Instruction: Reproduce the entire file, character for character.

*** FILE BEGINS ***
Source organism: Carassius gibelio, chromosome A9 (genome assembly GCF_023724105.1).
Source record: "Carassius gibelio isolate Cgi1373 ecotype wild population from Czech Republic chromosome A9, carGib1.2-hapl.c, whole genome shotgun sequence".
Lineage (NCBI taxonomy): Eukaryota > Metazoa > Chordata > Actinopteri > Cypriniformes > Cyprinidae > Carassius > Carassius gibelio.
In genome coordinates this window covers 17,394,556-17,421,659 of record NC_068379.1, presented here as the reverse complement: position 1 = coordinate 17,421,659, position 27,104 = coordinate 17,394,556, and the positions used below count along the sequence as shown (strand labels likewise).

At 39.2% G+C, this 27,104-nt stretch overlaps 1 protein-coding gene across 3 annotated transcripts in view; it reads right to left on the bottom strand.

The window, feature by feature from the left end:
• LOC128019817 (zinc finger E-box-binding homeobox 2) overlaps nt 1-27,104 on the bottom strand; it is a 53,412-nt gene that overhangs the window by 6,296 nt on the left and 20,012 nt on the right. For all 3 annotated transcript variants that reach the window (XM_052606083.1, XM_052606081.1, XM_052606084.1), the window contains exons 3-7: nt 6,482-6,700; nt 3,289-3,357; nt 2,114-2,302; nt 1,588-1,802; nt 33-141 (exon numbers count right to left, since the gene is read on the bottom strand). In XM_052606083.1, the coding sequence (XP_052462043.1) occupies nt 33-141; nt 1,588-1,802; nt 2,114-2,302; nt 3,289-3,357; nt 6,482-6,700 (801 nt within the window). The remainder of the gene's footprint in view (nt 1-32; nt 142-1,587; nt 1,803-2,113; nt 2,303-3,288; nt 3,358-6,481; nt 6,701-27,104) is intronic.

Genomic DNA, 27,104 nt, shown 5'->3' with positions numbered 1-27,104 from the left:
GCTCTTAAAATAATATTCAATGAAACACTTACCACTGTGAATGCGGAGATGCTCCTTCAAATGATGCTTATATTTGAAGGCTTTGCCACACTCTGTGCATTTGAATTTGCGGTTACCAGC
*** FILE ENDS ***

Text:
Source organism: Carassius gibelio, chromosome A9 (genome assembly GCF_023724105.1).
Source record: "Carassius gibelio isolate Cgi1373 ecotype wild population from Czech Republic chromosome A9, carGib1.2-hapl.c, whole genome shotgun sequence".
Lineage (NCBI taxonomy): Eukaryota > Metazoa > Chordata > Actinopteri > Cypriniformes > Cyprinidae > Carassius > Carassius gibelio.
In genome coordinates this window covers 17,394,556-17,421,659 of record NC_068379.1, presented here as the reverse complement: position 1 = coordinate 17,421,659, position 27,104 = coordinate 17,394,556, and the positions used below count along the sequence as shown (strand labels likewise).

At 39.2% G+C, this 27,104-nt stretch overlaps 1 protein-coding gene across 3 annotated transcripts in view; it reads right to left on the bottom strand.

The window, feature by feature from the left end:
• LOC128019817 (zinc finger E-box-binding homeobox 2) overlaps nt 1-27,104 on the bottom strand; it is a 53,412-nt gene that overhangs the window by 6,296 nt on the left and 20,012 nt on the right. For all 3 annotated transcript variants that reach the window (XM_052606083.1, XM_052606081.1, XM_052606084.1), the window contains exons 3-7: nt 6,482-6,700; nt 3,289-3,357; nt 2,114-2,302; nt 1,588-1,802; nt 33-141 (exon numbers count right to left, since the gene is read on the bottom strand). In XM_052606083.1, the coding sequence (XP_052462043.1) occupies nt 33-141; nt 1,588-1,802; nt 2,114-2,302; nt 3,289-3,357; nt 6,482-6,700 (801 nt within the window). The remainder of the gene's footprint in view (nt 1-32; nt 142-1,587; nt 1,803-2,113; nt 2,303-3,288; nt 3,358-6,481; nt 6,701-27,104) is intronic.

Genomic DNA, 27,104 nt, shown 5'->3' with positions numbered 1-27,104 from the left:
GCTCTTAAAATAATATTCAATGAAACACTTACCACTGTGAATGCGGAGATGCTCCTTCAAATGATGCTTATATTTGAAGGCTTTGCCACACTCTGTGCATTTGAATTTGCGGTTACCAGC